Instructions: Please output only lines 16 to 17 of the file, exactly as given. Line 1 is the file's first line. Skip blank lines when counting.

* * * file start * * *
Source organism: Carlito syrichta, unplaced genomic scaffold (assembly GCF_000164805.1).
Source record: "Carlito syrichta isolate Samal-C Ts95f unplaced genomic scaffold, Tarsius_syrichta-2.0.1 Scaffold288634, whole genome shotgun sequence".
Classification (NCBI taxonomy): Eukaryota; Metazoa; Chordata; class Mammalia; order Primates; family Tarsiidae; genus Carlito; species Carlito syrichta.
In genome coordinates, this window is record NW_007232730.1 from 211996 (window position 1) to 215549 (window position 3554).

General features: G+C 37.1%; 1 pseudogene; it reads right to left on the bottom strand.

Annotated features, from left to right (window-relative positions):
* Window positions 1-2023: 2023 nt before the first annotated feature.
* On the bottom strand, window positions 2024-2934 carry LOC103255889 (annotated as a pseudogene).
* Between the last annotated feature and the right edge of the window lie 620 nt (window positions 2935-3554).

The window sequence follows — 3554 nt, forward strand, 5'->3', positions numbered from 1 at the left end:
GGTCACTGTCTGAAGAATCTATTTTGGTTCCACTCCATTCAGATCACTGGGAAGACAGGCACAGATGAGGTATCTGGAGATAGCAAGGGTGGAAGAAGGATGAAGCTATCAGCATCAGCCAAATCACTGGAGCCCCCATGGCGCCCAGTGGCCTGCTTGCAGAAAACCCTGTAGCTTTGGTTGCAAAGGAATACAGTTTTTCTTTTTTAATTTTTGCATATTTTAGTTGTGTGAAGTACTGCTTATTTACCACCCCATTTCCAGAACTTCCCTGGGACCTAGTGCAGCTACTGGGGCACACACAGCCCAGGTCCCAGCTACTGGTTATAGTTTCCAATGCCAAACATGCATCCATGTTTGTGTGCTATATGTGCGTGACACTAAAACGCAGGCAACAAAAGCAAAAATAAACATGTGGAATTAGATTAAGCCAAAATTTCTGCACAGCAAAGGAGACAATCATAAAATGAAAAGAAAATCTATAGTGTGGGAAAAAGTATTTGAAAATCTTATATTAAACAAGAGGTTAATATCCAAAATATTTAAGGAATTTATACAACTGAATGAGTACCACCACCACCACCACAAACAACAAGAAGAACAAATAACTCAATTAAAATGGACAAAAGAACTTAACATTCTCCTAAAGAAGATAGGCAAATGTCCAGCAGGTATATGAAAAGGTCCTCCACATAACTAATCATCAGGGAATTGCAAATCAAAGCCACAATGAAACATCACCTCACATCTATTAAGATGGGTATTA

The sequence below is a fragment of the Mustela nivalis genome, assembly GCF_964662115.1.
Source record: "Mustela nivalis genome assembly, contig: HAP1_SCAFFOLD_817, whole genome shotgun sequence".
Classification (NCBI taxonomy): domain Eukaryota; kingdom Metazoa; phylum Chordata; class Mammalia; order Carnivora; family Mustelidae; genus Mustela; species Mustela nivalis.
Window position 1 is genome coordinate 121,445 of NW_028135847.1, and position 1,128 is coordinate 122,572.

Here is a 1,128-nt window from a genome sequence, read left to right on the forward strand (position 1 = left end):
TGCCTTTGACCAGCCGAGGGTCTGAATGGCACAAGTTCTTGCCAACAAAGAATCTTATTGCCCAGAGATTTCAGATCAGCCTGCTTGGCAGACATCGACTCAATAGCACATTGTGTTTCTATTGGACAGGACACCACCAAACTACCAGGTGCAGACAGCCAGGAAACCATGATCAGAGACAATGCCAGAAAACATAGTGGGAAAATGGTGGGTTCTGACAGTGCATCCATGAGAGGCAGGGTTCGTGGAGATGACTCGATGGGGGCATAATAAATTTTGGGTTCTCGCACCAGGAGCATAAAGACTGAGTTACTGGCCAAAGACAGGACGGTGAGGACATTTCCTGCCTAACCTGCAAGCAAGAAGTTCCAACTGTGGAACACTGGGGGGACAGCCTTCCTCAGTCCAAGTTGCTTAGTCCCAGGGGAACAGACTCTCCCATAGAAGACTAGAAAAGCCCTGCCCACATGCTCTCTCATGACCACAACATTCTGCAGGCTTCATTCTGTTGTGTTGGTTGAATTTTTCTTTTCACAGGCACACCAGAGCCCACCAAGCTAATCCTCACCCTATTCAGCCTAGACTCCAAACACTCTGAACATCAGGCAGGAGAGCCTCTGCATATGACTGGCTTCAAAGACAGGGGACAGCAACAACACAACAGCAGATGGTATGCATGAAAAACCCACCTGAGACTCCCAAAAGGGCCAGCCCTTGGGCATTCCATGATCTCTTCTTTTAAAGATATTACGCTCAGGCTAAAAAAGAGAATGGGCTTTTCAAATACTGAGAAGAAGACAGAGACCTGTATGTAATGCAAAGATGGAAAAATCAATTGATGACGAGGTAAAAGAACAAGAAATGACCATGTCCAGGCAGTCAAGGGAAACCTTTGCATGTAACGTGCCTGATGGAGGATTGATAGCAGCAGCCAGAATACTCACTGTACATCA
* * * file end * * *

Here is a 1,128-nt window from a genome sequence, read left to right on the forward strand (position 1 = left end):
TGCCTTTGACCAGCCGAGGGTCTGAATGGCACAAGTTCTTGCCAACAAAGAATCTTATTGCCCAGAGATTTCAGATCAGCCTGCTTGGCAGACATCGACTCAATAGCACATTGTGTTTCTATTGGACAGGACACCACCAAACTACCAGGTGCAGACAGCCAGGAAACCATGATCAGAGACAATGCCAGAAAACATAGTGGGAAAATGGTGGGTTCTGACAGTGCATCCATGAGAGGCAGGGTTCGTGGAGATGACTCGATGGGGGCATAATAAATTTTGGGTTCTCGCACCAGGAGCATAAAGACTGAGTTACTGGCCAAAGACAGGACGGTGAGGACATTTCCTGCCTAACCTGCAAGCAAGAAGTTCCAACTGTGGAACACTGGGGGGACAGCCTTCCTCAGTCCAAGTTGCTTAGTCCCAGGGGAACAGACTCTCCCATAGAAGACTAGAAAAGCCCTGCCCACATGCTCTCTCATGACCACAACATTCTGCAGGCTTCATTCTGTTGTGTTGGTTGAATTTTTCTTTTCACAGGCACACCAGAGCCCACCAAGCTAATCCTCACCCTATTCAGCCTAGACTCCAAACACTCTGAACATCAGGCAGGAGAGCCTCTGCATATGACTGGCTTCAAAGACAGGGGACAGCAACAACACAACAGCAGATGGTATGCATGAAAAACCCACCTGAGACTCCCAAAAGGGCCAGCCCTTGGGCATTCCATGATCTCTTCTTTTAAAGATATTACGCTCAGGCTAAAAAAGAGAATGGGCTTTTCAAATACTGAGAAGAAGACAGAGACCTGTATGTAATGCAAAGATGGAAAAATCAATTGATGACGAGGTAAAAGAACAAGAAATGACCATGTCCAGGCAGTCAAGGGAAACCTTTGCATGTAACGTGCCTGATGGAGGATTGATAGCAGCAGCCAGAATACTCACTGTACATCA